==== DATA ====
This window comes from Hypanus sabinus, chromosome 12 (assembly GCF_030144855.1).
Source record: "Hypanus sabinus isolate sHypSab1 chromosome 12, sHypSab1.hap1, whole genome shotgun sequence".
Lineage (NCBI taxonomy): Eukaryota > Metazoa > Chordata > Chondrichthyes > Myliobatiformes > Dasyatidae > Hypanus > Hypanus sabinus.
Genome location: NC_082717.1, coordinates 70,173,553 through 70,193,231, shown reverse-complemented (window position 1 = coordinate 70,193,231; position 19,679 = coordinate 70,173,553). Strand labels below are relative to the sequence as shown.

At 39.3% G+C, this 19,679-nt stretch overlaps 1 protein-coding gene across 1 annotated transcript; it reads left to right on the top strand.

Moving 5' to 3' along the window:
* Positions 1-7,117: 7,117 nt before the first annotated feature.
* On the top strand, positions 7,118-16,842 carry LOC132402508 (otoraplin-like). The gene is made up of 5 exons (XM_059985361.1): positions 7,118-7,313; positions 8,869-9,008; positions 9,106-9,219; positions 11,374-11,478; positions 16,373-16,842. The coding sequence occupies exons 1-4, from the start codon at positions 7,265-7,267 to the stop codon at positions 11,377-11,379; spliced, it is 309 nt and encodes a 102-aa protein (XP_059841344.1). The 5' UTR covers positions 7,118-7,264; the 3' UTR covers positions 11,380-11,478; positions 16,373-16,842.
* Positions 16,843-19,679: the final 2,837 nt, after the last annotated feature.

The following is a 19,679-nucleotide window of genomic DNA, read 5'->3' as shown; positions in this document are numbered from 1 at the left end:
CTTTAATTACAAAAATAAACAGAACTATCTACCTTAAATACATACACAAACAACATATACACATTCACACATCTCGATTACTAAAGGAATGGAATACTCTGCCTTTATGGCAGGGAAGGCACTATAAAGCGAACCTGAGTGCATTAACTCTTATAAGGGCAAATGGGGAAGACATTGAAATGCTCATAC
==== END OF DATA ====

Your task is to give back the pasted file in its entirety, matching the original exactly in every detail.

This window comes from Hypanus sabinus, chromosome 12 (assembly GCF_030144855.1).
Source record: "Hypanus sabinus isolate sHypSab1 chromosome 12, sHypSab1.hap1, whole genome shotgun sequence".
Lineage (NCBI taxonomy): Eukaryota > Metazoa > Chordata > Chondrichthyes > Myliobatiformes > Dasyatidae > Hypanus > Hypanus sabinus.
Genome location: NC_082717.1, coordinates 70,173,553 through 70,193,231, shown reverse-complemented (window position 1 = coordinate 70,193,231; position 19,679 = coordinate 70,173,553). Strand labels below are relative to the sequence as shown.

At 39.3% G+C, this 19,679-nt stretch overlaps 1 protein-coding gene across 1 annotated transcript; it reads left to right on the top strand.

Moving 5' to 3' along the window:
* Positions 1-7,117: 7,117 nt before the first annotated feature.
* On the top strand, positions 7,118-16,842 carry LOC132402508 (otoraplin-like). The gene is made up of 5 exons (XM_059985361.1): positions 7,118-7,313; positions 8,869-9,008; positions 9,106-9,219; positions 11,374-11,478; positions 16,373-16,842. The coding sequence occupies exons 1-4, from the start codon at positions 7,265-7,267 to the stop codon at positions 11,377-11,379; spliced, it is 309 nt and encodes a 102-aa protein (XP_059841344.1). The 5' UTR covers positions 7,118-7,264; the 3' UTR covers positions 11,380-11,478; positions 16,373-16,842.
* Positions 16,843-19,679: the final 2,837 nt, after the last annotated feature.

The following is a 19,679-nucleotide window of genomic DNA, read 5'->3' as shown; positions in this document are numbered from 1 at the left end:
CTTTAATTACAAAAATAAACAGAACTATCTACCTTAAATACATACACAAACAACATATACACATTCACACATCTCGATTACTAAAGGAATGGAATACTCTGCCTTTATGGCAGGGAAGGCACTATAAAGCGAACCTGAGTGCATTAACTCTTATAAGGGCAAATGGGGAAGACATTGAAATGCTCATAC